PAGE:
One of the pleasures of throwing pots on the wheel is to develop shapes that challenge one’s technique, while still keeping a beautiful line and sound balance in the form. Size is good – I certainly like throwing big things, but there are other challenges. One shape in my throwing repertoire I’ve developed most successfully I call a crater dish.
Here, a wide shallow bowl is cantilevered out from a central deep well, the outer line following the inner form with an even thickness of wall.
This shape is quite difficult to throw, as there are certain points where the wet clay would prefer to collapse. The trick is in the soundness of the lower supporting well and the tension of the rim. This is a good shape to decorate, a form that can express thought. The text around the outside of the lower well or crater gives the visual impression of an architectural support, a series of arches like a loggia holding up the wide bowl. This well is full of intense colour within, opening up to an enlargement of the text mapping the width and open spread of the upper bowl.
Crater dishes (and crater discs, flatter versions, with a shallower central pool) are not usually functional in the domestic sense – they have a slightly more abstract quality – more contemplative containers of something else – a colour, an idea, space – so they’re good for commemorative commissions, which often celebrate love (civil partnerships, weddings) or time (birthdays, anniversaries) or other abstract ideas that are a fundamental part of our lives.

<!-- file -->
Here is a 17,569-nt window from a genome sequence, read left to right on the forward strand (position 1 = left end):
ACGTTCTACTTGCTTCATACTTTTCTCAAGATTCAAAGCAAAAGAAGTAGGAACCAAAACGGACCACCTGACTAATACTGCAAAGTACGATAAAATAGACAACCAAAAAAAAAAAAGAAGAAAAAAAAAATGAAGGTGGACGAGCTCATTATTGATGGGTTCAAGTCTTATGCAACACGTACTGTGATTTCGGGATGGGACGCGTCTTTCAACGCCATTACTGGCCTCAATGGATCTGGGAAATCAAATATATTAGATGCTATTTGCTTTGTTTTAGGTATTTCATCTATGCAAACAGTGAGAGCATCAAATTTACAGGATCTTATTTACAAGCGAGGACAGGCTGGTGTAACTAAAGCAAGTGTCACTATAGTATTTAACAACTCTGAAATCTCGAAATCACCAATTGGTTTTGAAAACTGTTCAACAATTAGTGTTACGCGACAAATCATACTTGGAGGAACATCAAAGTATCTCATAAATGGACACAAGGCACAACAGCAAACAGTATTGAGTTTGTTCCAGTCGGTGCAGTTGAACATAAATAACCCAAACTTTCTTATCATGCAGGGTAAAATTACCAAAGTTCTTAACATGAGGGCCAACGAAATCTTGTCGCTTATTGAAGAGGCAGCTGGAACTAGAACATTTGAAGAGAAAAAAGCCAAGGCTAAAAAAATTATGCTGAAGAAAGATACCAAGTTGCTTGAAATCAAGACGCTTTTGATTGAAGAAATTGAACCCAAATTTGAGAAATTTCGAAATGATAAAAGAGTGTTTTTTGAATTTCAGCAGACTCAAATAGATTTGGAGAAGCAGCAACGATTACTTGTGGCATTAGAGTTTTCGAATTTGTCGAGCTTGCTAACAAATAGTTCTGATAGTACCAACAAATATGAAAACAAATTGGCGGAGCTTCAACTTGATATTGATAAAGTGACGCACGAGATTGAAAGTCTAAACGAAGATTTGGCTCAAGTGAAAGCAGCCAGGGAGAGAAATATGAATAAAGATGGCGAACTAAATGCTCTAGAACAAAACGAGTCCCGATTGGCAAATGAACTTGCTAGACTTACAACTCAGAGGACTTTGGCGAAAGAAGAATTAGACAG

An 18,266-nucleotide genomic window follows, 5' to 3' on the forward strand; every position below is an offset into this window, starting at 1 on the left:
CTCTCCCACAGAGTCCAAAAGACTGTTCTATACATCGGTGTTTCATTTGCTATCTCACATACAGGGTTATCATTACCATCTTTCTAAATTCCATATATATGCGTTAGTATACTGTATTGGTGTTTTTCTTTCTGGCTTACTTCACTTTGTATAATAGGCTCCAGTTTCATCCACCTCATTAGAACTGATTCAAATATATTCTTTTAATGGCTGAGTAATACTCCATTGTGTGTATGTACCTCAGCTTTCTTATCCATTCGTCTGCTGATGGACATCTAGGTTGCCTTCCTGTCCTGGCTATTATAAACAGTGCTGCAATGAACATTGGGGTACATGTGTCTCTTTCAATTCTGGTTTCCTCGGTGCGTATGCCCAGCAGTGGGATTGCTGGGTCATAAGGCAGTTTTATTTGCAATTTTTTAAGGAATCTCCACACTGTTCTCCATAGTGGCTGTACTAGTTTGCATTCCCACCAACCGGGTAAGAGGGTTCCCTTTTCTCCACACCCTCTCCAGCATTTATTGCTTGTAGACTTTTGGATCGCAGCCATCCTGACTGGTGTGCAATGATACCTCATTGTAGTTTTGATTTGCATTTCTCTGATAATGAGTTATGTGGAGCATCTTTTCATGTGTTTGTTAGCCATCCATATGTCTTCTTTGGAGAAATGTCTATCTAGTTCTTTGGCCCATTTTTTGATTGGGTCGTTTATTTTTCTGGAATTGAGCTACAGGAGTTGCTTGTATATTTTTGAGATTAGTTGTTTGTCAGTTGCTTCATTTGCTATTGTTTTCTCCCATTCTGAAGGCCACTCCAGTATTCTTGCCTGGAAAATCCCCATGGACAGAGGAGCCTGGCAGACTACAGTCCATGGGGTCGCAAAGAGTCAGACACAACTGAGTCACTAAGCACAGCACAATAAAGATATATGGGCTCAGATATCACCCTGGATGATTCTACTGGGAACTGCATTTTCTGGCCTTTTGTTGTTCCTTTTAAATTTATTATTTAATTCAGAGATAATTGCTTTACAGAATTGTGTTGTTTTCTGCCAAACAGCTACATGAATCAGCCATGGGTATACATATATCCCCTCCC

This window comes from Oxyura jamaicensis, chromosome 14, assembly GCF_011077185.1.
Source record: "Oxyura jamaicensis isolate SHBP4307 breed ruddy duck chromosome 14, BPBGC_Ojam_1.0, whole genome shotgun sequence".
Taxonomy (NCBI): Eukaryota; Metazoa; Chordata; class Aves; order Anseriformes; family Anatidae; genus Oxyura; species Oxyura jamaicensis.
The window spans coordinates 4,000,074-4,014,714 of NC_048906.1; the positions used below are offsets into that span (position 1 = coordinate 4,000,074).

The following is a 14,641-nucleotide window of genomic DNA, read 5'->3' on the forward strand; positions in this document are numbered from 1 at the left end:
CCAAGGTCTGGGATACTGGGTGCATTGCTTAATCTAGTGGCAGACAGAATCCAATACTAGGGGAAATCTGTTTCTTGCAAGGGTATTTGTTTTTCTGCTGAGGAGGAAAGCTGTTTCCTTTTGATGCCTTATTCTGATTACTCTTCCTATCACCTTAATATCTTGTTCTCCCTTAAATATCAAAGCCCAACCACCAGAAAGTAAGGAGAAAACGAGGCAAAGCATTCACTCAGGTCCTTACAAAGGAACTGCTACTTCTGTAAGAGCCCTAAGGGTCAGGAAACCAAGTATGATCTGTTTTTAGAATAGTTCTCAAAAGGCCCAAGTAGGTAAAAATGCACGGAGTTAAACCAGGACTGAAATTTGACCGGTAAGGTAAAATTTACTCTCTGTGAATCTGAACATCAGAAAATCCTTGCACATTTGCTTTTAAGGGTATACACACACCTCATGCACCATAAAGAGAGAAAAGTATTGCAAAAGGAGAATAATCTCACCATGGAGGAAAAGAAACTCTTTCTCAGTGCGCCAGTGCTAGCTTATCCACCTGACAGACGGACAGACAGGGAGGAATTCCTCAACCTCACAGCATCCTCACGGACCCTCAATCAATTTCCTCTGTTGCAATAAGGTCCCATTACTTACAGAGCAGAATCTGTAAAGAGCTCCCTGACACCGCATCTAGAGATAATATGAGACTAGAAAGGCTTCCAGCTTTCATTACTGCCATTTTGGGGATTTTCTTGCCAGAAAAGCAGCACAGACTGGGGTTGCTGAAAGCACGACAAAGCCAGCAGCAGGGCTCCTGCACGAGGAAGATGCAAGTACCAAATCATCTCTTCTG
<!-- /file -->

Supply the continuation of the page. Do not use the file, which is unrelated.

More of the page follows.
People sometimes ask me ‘what they’re for’ – and though I try not to prescribe too much the uses to which my pots might be put, I have described these pots as ‘like a painting that you can put on the table and turn in your hands to enjoy physically, as well as through sight’.
The text is lettered freehand with a brush onto the raw dried clay, inside first, to express visually the form and line of the pot, as well as its purpose and significance – in fact to identify the form with the meaning. For me, the combination of the physical balance of the form with the setting of the text, as well as the relation between the inner and outer surfaces, and the play of light within the text and within the glaze, makes the crater dish an enjoyably expressive integrated whole – a real thing.
If you’d like to know more about crater dishes or any other work, please leave me a note in the comments box below, or click on contact details for other ways to get in touch.